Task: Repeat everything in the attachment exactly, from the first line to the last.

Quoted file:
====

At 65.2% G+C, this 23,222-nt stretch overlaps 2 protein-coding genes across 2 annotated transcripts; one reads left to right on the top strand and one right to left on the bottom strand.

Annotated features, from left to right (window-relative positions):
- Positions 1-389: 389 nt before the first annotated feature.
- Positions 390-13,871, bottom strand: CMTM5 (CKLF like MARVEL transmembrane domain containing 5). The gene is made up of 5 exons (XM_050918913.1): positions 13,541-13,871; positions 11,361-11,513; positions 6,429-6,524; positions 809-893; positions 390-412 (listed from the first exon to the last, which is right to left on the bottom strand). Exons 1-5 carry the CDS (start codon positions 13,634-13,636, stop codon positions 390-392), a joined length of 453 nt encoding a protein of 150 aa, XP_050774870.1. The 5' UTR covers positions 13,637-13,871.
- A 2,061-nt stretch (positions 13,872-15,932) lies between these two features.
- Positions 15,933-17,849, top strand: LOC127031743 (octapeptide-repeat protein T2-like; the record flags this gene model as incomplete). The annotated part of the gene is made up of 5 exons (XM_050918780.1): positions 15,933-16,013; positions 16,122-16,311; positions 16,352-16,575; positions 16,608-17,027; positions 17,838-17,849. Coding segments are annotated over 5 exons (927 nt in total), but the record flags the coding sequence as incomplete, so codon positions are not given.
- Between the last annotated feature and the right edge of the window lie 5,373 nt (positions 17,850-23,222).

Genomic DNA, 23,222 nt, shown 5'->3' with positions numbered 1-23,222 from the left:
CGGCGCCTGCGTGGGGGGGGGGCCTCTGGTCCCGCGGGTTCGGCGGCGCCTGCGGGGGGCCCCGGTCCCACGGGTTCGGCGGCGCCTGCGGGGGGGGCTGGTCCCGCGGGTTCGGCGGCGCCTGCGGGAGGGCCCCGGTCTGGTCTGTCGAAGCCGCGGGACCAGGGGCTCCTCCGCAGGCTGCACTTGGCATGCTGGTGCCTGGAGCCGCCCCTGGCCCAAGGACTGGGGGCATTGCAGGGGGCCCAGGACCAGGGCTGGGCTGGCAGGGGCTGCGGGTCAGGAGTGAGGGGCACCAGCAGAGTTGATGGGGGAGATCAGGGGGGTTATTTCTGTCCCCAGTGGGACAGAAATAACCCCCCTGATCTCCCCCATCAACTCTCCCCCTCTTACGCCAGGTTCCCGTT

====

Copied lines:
At 65.2% G+C, this 23,222-nt stretch overlaps 2 protein-coding genes across 2 annotated transcripts; one reads left to right on the top strand and one right to left on the bottom strand.

Annotated features, from left to right (window-relative positions):
- Positions 1-389: 389 nt before the first annotated feature.
- Positions 390-13,871, bottom strand: CMTM5 (CKLF like MARVEL transmembrane domain containing 5). The gene is made up of 5 exons (XM_050918913.1): positions 13,541-13,871; positions 11,361-11,513; positions 6,429-6,524; positions 809-893; positions 390-412 (listed from the first exon to the last, which is right to left on the bottom strand). Exons 1-5 carry the CDS (start codon positions 13,634-13,636, stop codon positions 390-392), a joined length of 453 nt encoding a protein of 150 aa, XP_050774870.1. The 5' UTR covers positions 13,637-13,871.
- A 2,061-nt stretch (positions 13,872-15,932) lies between these two features.
- Positions 15,933-17,849, top strand: LOC127031743 (octapeptide-repeat protein T2-like; the record flags this gene model as incomplete). The annotated part of the gene is made up of 5 exons (XM_050918780.1): positions 15,933-16,013; positions 16,122-16,311; positions 16,352-16,575; positions 16,608-17,027; positions 17,838-17,849. Coding segments are annotated over 5 exons (927 nt in total), but the record flags the coding sequence as incomplete, so codon positions are not given.
- Between the last annotated feature and the right edge of the window lie 5,373 nt (positions 17,850-23,222).

Genomic DNA, 23,222 nt, shown 5'->3' with positions numbered 1-23,222 from the left:
CGGCGCCTGCGTGGGGGGGGGGCCTCTGGTCCCGCGGGTTCGGCGGCGCCTGCGGGGGGCCCCGGTCCCACGGGTTCGGCGGCGCCTGCGGGGGGGGCTGGTCCCGCGGGTTCGGCGGCGCCTGCGGGAGGGCCCCGGTCTGGTCTGTCGAAGCCGCGGGACCAGGGGCTCCTCCGCAGGCTGCACTTGGCATGCTGGTGCCTGGAGCCGCCCCTGGCCCAAGGACTGGGGGCATTGCAGGGGGCCCAGGACCAGGGCTGGGCTGGCAGGGGCTGCGGGTCAGGAGTGAGGGGCACCAGCAGAGTTGATGGGGGAGATCAGGGGGGTTATTTCTGTCCCCAGTGGGACAGAAATAACCCCCCTGATCTCCCCCATCAACTCTCCCCCTCTTACGCCAGGTTCCCGTT